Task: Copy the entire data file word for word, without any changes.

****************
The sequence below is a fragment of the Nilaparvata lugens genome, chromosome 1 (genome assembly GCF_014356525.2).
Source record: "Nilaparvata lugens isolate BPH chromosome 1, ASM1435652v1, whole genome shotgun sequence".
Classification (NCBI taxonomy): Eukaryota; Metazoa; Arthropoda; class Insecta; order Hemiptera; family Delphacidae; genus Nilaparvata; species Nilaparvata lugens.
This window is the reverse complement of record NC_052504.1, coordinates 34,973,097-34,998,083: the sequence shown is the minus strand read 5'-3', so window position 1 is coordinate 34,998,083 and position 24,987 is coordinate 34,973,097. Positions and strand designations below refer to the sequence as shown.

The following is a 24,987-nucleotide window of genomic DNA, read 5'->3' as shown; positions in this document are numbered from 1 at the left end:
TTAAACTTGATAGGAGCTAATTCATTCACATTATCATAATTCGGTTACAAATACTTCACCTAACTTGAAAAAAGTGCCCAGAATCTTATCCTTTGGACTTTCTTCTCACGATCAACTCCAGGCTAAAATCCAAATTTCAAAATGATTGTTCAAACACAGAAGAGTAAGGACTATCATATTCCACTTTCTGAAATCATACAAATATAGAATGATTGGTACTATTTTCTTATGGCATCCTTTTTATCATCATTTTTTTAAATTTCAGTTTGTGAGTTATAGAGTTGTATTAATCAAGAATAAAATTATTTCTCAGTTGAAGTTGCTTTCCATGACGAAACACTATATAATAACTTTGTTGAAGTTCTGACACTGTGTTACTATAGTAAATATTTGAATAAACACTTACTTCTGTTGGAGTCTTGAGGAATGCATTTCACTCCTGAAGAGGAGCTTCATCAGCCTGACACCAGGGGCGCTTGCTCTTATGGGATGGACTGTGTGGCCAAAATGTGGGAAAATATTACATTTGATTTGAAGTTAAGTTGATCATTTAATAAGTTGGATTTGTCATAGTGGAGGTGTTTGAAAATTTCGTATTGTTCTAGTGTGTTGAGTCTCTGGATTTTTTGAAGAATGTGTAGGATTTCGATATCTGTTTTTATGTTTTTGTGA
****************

The sequence below is a fragment of the Nilaparvata lugens genome, chromosome 1 (genome assembly GCF_014356525.2).
Source record: "Nilaparvata lugens isolate BPH chromosome 1, ASM1435652v1, whole genome shotgun sequence".
Classification (NCBI taxonomy): Eukaryota; Metazoa; Arthropoda; class Insecta; order Hemiptera; family Delphacidae; genus Nilaparvata; species Nilaparvata lugens.
This window is the reverse complement of record NC_052504.1, coordinates 34,973,097-34,998,083: the sequence shown is the minus strand read 5'-3', so window position 1 is coordinate 34,998,083 and position 24,987 is coordinate 34,973,097. Positions and strand designations below refer to the sequence as shown.

The following is a 24,987-nucleotide window of genomic DNA, read 5'->3' as shown; positions in this document are numbered from 1 at the left end:
TTAAACTTGATAGGAGCTAATTCATTCACATTATCATAATTCGGTTACAAATACTTCACCTAACTTGAAAAAAGTGCCCAGAATCTTATCCTTTGGACTTTCTTCTCACGATCAACTCCAGGCTAAAATCCAAATTTCAAAATGATTGTTCAAACACAGAAGAGTAAGGACTATCATATTCCACTTTCTGAAATCATACAAATATAGAATGATTGGTACTATTTTCTTATGGCATCCTTTTTATCATCATTTTTTTAAATTTCAGTTTGTGAGTTATAGAGTTGTATTAATCAAGAATAAAATTATTTCTCAGTTGAAGTTGCTTTCCATGACGAAACACTATATAATAACTTTGTTGAAGTTCTGACACTGTGTTACTATAGTAAATATTTGAATAAACACTTACTTCTGTTGGAGTCTTGAGGAATGCATTTCACTCCTGAAGAGGAGCTTCATCAGCCTGACACCAGGGGCGCTTGCTCTTATGGGATGGACTGTGTGGCCAAAATGTGGGAAAATATTACATTTGATTTGAAGTTAAGTTGATCATTTAATAAGTTGGATTTGTCATAGTGGAGGTGTTTGAAAATTTCGTATTGTTCTAGTGTGTTGAGTCTCTGGATTTTTTGAAGAATGTGTAGGATTTCGATATCTGTTTTTATGTTTTTGTGA